The good news is that modern boat design and advancements in navigational technology have made Alaska fishing safer. After 20-year- old Yale student Peter Barry died in August 1985 due to a shipwreck, his father—a former congressman—pushed Congress to pass the Commercial Fishing Industry Vessel Safety Act, which now mandates safety equipment on all fishing boats. The mandatory gear and equipment now includes survival suits and Emergency Position-Indicating Radio Beacons that transmit the location of boats or people in distress.

Numbers from the Bureau of Labor Statistics show that fishing disasters have declined, due in part to modern boat designs and safety equipment. But fishing remains the most dangerous occupation in America, with a fatality rate 30 times that of the average American worker.

The sad fact is that since the 1800s, boat hulls have been sliced, propellers mangled, and ships have simply vanished without a trace. Some boats that disappeared into the unknown could only portray their horrific fate through their cargo, like the mysterious hundred cases of salmon, bearing the Kodiak Packing Company logo, that washed ashore at the south end of Alitak Bay along with pieces of an unidentified vessel.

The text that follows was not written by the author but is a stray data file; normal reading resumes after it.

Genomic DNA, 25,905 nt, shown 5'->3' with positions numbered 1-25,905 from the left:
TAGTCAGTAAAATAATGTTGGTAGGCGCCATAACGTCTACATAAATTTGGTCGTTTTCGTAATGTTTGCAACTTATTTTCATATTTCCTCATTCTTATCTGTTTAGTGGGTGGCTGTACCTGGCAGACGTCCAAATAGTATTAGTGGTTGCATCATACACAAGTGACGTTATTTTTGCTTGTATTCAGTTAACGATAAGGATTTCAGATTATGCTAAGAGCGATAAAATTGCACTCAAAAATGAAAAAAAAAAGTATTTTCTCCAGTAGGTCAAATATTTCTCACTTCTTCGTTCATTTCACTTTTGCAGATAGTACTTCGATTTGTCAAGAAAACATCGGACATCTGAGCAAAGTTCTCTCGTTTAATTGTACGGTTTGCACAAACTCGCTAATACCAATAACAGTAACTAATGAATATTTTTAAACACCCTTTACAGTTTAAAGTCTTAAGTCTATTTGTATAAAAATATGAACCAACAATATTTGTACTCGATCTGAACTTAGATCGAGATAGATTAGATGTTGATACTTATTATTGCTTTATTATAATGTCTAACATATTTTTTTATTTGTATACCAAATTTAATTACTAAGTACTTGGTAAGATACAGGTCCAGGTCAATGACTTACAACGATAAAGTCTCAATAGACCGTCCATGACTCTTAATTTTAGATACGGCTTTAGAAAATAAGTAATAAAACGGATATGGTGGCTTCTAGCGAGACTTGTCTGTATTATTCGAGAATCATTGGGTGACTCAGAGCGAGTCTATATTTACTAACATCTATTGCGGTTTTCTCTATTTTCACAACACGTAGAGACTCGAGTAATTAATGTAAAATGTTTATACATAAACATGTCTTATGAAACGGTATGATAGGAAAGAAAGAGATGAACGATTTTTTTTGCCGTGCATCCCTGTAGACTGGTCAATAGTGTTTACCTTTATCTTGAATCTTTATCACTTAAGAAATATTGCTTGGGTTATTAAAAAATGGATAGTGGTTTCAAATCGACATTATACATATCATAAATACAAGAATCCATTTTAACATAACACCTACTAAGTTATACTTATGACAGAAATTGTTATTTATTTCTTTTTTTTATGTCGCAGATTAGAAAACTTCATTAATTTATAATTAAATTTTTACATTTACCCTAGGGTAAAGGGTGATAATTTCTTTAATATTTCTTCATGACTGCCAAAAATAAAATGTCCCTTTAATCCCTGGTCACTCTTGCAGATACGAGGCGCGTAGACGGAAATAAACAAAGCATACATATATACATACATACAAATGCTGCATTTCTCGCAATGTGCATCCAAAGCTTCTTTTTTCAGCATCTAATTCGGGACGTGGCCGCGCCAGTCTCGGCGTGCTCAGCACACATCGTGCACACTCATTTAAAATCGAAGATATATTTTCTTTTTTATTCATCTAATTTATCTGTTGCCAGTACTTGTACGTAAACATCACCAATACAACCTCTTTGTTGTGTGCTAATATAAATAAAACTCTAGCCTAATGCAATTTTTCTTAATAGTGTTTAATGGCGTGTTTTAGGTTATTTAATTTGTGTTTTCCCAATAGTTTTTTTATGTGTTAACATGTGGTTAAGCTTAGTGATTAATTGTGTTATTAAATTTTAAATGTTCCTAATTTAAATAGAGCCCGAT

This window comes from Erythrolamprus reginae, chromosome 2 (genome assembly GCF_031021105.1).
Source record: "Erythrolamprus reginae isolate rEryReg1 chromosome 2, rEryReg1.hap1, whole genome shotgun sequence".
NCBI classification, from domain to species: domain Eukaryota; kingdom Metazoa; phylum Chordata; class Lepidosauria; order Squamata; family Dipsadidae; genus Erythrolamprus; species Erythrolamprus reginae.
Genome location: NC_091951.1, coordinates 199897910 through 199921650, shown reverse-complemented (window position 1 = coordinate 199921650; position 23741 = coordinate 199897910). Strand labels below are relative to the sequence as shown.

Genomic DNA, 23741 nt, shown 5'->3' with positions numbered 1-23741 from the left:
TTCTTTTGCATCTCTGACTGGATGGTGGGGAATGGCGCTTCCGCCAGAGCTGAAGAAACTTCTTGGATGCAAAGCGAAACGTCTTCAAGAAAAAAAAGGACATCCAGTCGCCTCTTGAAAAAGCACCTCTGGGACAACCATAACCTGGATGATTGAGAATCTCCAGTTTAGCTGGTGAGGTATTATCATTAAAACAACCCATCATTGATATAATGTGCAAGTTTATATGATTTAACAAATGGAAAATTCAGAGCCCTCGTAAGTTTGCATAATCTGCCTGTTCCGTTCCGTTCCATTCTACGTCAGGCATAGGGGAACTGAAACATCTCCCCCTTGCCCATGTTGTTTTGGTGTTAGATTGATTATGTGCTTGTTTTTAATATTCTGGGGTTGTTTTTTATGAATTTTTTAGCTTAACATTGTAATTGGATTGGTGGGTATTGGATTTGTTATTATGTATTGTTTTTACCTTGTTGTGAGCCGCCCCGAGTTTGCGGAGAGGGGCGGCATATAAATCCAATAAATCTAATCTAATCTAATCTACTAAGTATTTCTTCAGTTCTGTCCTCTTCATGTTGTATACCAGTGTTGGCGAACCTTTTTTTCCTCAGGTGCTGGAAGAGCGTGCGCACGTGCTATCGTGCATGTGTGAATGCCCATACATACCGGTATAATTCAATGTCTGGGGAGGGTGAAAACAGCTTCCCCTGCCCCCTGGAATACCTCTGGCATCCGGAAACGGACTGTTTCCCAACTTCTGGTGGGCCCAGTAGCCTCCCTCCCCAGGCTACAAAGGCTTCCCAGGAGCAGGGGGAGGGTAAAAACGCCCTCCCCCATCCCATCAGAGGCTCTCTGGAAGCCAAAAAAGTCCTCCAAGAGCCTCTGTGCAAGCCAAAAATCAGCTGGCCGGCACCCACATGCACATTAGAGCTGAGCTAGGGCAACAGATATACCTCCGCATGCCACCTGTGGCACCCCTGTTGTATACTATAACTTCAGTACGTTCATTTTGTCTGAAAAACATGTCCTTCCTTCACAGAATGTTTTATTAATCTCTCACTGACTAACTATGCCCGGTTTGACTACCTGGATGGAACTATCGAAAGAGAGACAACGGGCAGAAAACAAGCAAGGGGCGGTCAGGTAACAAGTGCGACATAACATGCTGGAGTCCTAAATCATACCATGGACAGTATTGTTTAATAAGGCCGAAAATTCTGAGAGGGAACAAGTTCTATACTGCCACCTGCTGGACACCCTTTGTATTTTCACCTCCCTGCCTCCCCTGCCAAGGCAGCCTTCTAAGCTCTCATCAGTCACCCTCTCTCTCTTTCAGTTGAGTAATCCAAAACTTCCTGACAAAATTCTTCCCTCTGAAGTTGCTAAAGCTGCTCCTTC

When boats disappear in Alaska's icy waters there are often no witnesses, no evidence of what happened. The U.S. Coast Guard often deals with a fruitless search for missing men. Some of Good's friends encountered the same fate. "They simply disappeared," he said. "Some of my friends just left port and that's it, they never came back."

Good believes that when fishermen die at sea their deaths often remain unexplained, their bodies never found, their lives soon forgotten by the public. He is fighting to keep their memories alive. "I dedicate my Alaska shipwreck research not just to those who were lost, but also to those who hold a place in their hearts for them to be found," Good said. "There are many of us and we will never forget."  

Roni Toldanes